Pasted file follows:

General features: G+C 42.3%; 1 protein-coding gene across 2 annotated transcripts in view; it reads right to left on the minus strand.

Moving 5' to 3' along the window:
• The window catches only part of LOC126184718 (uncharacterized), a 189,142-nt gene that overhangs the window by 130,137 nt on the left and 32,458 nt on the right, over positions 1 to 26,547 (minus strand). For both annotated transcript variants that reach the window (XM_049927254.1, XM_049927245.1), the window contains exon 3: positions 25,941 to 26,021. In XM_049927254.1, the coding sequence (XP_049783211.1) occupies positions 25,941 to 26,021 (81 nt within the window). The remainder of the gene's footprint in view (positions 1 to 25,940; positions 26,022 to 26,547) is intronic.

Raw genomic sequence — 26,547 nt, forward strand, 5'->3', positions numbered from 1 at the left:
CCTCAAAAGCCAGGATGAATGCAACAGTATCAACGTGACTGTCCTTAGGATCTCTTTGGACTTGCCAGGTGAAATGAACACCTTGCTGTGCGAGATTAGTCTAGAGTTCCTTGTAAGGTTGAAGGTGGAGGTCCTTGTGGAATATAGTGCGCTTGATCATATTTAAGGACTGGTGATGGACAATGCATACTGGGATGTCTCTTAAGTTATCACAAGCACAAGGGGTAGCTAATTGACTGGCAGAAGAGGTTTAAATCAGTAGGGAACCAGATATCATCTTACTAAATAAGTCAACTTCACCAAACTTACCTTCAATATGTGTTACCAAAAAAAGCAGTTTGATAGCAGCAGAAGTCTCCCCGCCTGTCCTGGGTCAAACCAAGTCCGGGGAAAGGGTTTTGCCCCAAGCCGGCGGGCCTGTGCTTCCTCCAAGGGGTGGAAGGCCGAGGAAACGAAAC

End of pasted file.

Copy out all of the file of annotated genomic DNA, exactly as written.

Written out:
General features: G+C 42.3%; 1 protein-coding gene across 2 annotated transcripts in view; it reads right to left on the minus strand.

Moving 5' to 3' along the window:
• The window catches only part of LOC126184718 (uncharacterized), a 189,142-nt gene that overhangs the window by 130,137 nt on the left and 32,458 nt on the right, over positions 1 to 26,547 (minus strand). For both annotated transcript variants that reach the window (XM_049927254.1, XM_049927245.1), the window contains exon 3: positions 25,941 to 26,021. In XM_049927254.1, the coding sequence (XP_049783211.1) occupies positions 25,941 to 26,021 (81 nt within the window). The remainder of the gene's footprint in view (positions 1 to 25,940; positions 26,022 to 26,547) is intronic.

Raw genomic sequence — 26,547 nt, forward strand, 5'->3', positions numbered from 1 at the left:
CCTCAAAAGCCAGGATGAATGCAACAGTATCAACGTGACTGTCCTTAGGATCTCTTTGGACTTGCCAGGTGAAATGAACACCTTGCTGTGCGAGATTAGTCTAGAGTTCCTTGTAAGGTTGAAGGTGGAGGTCCTTGTGGAATATAGTGCGCTTGATCATATTTAAGGACTGGTGATGGACAATGCATACTGGGATGTCTCTTAAGTTATCACAAGCACAAGGGGTAGCTAATTGACTGGCAGAAGAGGTTTAAATCAGTAGGGAACCAGATATCATCTTACTAAATAAGTCAACTTCACCAAACTTACCTTCAATATGTGTTACCAAAAAAAGCAGTTTGATAGCAGCAGAAGTCTCCCCGCCTGTCCTGGGTCAAACCAAGTCCGGGGAAAGGGTTTTGCCCCAAGCCGGCGGGCCTGTGCTTCCTCCAAGGGGTGGAAGGCCGAGGAAACGAAAC